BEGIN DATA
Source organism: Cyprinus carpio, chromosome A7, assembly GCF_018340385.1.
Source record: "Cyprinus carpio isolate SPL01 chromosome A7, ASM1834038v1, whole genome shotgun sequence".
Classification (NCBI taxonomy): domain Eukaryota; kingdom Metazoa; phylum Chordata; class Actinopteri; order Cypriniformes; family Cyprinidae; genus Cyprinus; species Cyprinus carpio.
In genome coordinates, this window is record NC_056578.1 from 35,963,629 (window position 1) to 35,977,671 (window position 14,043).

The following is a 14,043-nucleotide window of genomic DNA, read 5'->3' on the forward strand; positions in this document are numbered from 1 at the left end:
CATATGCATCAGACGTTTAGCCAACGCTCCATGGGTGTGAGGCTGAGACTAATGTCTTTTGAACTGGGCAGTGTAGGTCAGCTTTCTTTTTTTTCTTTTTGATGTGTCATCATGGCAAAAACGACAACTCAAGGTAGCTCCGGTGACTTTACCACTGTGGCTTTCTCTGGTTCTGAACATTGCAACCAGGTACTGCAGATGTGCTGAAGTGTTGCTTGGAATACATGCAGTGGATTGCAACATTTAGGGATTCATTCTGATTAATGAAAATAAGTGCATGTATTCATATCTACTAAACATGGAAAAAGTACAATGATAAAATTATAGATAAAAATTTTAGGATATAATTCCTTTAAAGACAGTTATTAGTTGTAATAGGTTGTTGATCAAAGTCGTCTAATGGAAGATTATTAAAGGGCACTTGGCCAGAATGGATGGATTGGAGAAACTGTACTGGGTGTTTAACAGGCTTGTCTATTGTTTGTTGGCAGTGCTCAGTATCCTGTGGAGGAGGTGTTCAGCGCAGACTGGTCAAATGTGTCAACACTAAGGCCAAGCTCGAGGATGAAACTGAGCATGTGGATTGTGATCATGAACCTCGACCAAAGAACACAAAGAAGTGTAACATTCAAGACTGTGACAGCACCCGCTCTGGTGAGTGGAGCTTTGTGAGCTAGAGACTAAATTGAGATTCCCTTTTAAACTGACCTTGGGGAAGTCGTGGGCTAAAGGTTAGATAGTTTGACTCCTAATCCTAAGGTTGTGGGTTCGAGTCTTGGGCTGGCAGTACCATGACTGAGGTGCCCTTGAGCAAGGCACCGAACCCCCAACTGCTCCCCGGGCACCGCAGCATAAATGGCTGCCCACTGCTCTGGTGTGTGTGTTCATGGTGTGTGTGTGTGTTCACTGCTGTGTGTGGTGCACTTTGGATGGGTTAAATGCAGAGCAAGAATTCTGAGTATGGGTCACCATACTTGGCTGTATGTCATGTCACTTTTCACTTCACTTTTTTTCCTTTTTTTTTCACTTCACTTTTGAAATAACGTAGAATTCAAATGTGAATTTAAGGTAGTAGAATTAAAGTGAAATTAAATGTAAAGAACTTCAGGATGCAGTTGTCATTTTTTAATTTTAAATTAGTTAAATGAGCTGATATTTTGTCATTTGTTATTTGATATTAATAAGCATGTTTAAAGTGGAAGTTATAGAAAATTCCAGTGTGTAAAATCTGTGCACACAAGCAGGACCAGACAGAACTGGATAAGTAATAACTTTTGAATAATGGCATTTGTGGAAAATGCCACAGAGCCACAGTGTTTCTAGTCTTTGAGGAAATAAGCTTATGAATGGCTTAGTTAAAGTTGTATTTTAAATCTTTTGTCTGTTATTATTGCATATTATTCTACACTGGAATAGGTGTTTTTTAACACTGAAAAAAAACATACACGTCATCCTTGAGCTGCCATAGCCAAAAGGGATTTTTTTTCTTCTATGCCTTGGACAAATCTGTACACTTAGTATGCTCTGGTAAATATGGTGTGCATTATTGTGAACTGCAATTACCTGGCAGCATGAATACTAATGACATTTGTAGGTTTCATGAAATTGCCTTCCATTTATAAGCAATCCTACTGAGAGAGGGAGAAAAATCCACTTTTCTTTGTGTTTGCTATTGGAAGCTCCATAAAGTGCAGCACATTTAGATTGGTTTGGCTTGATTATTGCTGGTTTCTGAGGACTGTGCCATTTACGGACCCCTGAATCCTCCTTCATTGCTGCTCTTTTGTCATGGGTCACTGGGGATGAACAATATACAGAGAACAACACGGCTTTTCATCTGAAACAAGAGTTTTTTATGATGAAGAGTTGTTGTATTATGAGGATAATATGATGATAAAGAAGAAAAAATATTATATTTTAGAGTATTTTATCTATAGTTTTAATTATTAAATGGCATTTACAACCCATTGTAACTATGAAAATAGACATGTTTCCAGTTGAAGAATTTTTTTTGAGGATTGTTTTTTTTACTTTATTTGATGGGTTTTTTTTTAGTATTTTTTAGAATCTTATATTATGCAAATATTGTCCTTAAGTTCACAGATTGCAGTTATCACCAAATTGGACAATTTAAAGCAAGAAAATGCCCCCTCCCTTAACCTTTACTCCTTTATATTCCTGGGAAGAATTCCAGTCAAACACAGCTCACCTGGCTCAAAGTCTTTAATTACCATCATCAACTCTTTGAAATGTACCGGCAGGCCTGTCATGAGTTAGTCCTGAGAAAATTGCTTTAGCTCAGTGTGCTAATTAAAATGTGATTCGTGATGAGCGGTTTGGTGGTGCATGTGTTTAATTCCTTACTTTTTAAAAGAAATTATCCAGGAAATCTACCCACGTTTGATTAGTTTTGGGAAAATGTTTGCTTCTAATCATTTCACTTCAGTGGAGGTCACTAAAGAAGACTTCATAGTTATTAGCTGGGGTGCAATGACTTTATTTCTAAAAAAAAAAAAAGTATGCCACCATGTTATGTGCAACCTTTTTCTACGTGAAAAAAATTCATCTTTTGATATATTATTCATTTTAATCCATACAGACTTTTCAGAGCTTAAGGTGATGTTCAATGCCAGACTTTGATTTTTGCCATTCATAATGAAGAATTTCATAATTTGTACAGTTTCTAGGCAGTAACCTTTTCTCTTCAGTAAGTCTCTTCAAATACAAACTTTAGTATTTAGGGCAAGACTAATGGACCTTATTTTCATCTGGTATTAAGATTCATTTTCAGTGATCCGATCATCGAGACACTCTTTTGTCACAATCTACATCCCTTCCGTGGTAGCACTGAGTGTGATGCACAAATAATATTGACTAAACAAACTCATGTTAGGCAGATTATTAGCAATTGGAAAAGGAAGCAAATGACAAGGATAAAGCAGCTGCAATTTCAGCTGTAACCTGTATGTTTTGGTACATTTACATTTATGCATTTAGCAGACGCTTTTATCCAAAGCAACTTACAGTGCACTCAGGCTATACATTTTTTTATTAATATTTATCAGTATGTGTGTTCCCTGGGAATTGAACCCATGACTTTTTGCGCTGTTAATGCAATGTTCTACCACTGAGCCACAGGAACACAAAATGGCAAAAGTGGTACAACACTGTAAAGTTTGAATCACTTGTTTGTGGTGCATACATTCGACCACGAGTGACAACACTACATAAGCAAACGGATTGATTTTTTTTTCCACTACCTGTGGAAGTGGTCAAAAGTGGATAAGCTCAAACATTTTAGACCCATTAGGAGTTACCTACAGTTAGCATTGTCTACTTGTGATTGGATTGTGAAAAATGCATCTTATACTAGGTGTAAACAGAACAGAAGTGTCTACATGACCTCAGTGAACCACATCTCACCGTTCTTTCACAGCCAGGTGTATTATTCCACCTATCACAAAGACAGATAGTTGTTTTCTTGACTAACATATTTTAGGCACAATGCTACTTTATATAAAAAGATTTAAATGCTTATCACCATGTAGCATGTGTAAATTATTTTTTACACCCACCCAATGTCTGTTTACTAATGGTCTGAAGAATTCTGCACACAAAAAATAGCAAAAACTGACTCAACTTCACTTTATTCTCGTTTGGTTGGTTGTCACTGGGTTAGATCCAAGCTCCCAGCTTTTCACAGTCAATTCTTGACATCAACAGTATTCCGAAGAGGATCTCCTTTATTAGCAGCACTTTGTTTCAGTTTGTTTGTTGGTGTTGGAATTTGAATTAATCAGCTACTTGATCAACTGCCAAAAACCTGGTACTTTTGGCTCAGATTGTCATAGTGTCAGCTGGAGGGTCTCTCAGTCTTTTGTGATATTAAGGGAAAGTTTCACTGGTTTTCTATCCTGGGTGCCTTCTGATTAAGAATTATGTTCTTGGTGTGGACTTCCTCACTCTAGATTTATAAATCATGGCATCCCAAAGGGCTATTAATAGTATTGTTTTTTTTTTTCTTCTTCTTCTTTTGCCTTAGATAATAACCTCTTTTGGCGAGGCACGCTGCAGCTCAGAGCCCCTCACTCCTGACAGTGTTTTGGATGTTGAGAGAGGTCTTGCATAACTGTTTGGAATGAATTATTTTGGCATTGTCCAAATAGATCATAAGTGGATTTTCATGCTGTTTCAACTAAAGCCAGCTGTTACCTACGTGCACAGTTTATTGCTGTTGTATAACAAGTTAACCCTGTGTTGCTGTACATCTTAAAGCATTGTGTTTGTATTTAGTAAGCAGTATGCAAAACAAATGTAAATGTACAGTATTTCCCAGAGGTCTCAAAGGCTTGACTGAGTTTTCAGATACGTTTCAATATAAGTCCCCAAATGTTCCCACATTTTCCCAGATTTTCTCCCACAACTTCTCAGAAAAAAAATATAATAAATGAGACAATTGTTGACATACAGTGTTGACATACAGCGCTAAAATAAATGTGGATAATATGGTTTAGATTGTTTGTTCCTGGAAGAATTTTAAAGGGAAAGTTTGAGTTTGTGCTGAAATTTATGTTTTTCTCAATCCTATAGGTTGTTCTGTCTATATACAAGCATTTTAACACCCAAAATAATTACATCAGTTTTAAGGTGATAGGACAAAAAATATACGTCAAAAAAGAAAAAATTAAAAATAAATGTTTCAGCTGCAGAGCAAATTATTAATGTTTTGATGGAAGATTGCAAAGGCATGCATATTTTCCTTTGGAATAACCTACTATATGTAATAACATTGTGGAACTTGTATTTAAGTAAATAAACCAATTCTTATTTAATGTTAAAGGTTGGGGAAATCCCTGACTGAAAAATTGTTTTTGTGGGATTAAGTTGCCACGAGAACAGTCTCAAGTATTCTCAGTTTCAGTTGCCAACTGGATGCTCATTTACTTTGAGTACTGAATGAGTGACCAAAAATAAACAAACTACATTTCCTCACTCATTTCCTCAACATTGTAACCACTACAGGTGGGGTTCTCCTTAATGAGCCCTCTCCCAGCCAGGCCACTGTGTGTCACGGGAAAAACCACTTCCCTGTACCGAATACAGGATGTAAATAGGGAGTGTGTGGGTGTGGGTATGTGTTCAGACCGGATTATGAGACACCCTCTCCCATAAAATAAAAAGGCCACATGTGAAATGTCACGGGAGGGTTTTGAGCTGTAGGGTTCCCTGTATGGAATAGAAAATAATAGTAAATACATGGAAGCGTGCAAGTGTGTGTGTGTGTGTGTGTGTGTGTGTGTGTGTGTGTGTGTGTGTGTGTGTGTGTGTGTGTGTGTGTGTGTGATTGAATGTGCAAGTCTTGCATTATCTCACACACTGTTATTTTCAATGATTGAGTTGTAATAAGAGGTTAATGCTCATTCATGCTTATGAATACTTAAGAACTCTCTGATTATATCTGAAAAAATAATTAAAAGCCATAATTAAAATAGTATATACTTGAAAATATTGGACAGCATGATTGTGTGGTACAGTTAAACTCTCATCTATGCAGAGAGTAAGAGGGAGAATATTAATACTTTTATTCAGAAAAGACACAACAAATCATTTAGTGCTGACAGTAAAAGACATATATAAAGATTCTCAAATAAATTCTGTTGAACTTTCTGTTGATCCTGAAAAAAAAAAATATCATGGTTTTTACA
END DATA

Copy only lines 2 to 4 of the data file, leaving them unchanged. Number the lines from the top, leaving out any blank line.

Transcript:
Source record: "Cyprinus carpio isolate SPL01 chromosome A7, ASM1834038v1, whole genome shotgun sequence".
Classification (NCBI taxonomy): domain Eukaryota; kingdom Metazoa; phylum Chordata; class Actinopteri; order Cypriniformes; family Cyprinidae; genus Cyprinus; species Cyprinus carpio.
In genome coordinates, this window is record NC_056578.1 from 35,963,629 (window position 1) to 35,977,671 (window position 14,043).